4

The fundamental problem is that Tcl and Tk are not very happy with non-BMP (Unicode Basic Multilingual Plane) characters. Prior to 8.6.10, what happens is anyone's guess; the implementation simply assumed such characters didn't exist and was known to be buggy when they actually turned up (there's several tickets on various aspects of this). 8.7 will have ...


4

Here you go: import random # initializing toppings list toppings_list = ["pepperoni", "cheese", "sausage", "peppers", "onions", "olives", "green onion", "mushroom", "anchovies", "bacon", "pancetta", "tomatoes", "garlic"] # ...


4

you can use groupby.count by the column Date and with a series made with pd.cut on the score column to label each value with low, mid or high. Then unstack to get column for each category. df_ = (df.groupby([df['Date'], pd.cut(df['score'], bins=[0, 9, 17, np.inf], labels=['low','mid','high'])]) ['score']...


4

Solution with an explicit loop. This is on the assumption that the separators are unordered -- and indeed that it does not matter whether you use the same separator multiple times, or not at all -- just that whenever an element in lst matches any of the separators, it starts a new list. lst = ['a','b','c','d','1','11','111','x','y','z'] sep = ['b','11','y'] ...


4

Try this and let me know if you face any issue/error. Here you go: df.groupby("home_team").home_score.sum()+df.groupby("away_team").away_score.sum()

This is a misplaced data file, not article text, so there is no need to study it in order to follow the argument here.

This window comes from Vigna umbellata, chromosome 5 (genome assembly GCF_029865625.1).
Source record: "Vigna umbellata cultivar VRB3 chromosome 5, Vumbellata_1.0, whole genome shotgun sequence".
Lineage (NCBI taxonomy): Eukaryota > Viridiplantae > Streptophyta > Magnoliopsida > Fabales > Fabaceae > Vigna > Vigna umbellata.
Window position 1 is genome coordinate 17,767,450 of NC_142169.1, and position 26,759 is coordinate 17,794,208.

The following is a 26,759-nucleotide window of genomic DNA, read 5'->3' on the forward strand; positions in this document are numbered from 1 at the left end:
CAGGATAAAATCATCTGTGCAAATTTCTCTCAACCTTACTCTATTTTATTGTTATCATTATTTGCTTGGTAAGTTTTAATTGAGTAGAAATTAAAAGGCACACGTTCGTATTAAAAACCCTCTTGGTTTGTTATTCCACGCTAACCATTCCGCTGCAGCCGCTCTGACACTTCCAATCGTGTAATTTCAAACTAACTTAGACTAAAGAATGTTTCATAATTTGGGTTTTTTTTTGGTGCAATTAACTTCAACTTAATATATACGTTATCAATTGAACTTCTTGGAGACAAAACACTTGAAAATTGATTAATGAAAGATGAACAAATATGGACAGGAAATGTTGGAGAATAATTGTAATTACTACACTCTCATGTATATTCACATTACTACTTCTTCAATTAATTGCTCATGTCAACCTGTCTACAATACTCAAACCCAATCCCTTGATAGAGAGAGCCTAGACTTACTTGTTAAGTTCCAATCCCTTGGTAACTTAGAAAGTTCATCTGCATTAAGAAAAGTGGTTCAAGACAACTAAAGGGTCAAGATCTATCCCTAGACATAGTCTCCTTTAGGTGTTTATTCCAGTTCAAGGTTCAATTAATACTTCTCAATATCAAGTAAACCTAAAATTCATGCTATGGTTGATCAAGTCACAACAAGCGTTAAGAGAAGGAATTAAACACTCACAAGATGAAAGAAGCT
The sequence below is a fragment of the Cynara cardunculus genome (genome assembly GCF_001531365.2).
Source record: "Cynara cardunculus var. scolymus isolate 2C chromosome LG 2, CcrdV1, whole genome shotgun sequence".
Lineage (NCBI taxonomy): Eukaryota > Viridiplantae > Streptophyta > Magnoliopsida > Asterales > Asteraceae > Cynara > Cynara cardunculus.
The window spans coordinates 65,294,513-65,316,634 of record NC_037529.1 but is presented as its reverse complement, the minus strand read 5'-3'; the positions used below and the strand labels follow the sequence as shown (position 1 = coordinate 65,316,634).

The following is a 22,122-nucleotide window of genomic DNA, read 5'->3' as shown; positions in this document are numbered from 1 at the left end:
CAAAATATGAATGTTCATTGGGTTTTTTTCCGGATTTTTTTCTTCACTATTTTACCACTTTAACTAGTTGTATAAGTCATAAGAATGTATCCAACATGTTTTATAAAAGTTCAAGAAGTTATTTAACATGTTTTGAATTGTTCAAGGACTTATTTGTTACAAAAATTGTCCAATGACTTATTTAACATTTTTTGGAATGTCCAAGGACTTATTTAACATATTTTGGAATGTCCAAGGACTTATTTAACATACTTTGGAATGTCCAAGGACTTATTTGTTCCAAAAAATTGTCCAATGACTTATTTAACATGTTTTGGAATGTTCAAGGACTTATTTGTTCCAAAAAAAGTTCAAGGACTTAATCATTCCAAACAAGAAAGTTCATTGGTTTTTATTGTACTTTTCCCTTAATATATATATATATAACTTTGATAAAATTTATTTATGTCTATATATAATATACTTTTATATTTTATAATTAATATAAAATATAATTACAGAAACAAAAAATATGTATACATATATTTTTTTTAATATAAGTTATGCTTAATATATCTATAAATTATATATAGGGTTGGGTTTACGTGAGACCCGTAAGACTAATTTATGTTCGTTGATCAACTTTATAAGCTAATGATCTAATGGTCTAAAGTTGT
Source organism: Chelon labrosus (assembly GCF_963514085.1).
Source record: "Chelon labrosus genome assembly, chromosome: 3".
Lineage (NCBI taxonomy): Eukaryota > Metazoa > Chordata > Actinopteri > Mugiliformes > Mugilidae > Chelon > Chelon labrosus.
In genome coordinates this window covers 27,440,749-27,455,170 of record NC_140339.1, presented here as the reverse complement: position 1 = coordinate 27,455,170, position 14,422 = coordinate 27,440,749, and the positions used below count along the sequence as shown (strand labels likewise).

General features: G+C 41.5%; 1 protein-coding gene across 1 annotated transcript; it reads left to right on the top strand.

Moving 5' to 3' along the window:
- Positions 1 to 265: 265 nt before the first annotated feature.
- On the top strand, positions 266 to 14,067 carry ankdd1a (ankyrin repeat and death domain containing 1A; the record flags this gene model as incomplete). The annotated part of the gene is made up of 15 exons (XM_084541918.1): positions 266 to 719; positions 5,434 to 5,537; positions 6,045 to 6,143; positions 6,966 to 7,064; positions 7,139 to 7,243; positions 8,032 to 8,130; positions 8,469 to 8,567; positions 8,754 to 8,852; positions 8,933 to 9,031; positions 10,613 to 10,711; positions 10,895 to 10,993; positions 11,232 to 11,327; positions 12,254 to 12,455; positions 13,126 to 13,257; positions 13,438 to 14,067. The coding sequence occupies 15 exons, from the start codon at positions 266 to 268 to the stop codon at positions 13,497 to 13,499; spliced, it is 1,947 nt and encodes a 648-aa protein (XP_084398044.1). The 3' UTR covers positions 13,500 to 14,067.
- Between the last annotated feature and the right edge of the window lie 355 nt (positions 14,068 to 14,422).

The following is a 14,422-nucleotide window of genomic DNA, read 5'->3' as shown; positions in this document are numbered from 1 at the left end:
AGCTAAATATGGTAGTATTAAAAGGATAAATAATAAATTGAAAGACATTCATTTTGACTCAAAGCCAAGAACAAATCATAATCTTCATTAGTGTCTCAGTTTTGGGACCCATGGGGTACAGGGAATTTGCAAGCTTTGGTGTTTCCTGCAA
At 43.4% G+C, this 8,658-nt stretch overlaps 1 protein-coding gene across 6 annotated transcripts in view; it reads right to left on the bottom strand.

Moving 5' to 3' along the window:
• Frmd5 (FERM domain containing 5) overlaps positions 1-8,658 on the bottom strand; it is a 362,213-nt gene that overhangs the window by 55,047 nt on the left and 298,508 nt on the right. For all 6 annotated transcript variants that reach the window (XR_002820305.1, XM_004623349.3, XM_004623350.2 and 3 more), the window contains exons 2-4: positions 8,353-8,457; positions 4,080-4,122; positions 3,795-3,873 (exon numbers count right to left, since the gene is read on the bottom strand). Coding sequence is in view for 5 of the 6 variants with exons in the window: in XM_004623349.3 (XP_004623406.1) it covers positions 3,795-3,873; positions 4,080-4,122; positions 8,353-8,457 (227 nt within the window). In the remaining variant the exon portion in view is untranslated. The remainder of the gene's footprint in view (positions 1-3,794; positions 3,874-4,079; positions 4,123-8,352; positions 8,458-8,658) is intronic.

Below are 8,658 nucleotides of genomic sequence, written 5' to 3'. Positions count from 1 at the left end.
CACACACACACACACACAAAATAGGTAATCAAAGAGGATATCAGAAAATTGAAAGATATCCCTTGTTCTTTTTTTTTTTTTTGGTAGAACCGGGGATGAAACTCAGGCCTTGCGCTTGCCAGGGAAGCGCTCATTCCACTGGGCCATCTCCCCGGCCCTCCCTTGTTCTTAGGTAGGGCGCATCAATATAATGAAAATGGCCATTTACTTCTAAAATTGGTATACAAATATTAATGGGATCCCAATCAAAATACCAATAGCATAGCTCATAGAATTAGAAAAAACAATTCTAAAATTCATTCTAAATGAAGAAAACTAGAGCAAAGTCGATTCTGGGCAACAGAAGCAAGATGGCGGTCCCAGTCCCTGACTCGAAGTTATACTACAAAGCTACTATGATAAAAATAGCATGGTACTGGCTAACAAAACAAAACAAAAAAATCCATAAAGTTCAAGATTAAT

4

The ampersand (&) character is a bitwise operator. From the Python Wiki page on Bitwise operators: x & y    Does a "bitwise and". Each bit of the output is 1 if the corresponding bit of x AND of y is 1, otherwise it's 0. If you evaluate your expression x >3 & x<=6, the result is: x >3 & x<=6 7 > 3 <= 6 True <= ...


4

This condition: if x >3 & x<=6 is checking if x > (3&x) and (3&x) <= 6. x is 7, so 3&x is equal to 3. So both conditions are true. In general, if you want to check if two conditions are both true, use and. if x > 3 and x <= 6: For what you want in this case, you can do it more concisely: if 3 < x <= 6:


3

You could update the dictionairy with the selected key for x in fields: x.update({'selected': x['name'] in saved_fields}) print(fields) [{'name': 'cherry', 'selected': True}, {'name': 'apple', 'selected': True}, {'name': 'orange', 'selected': False}]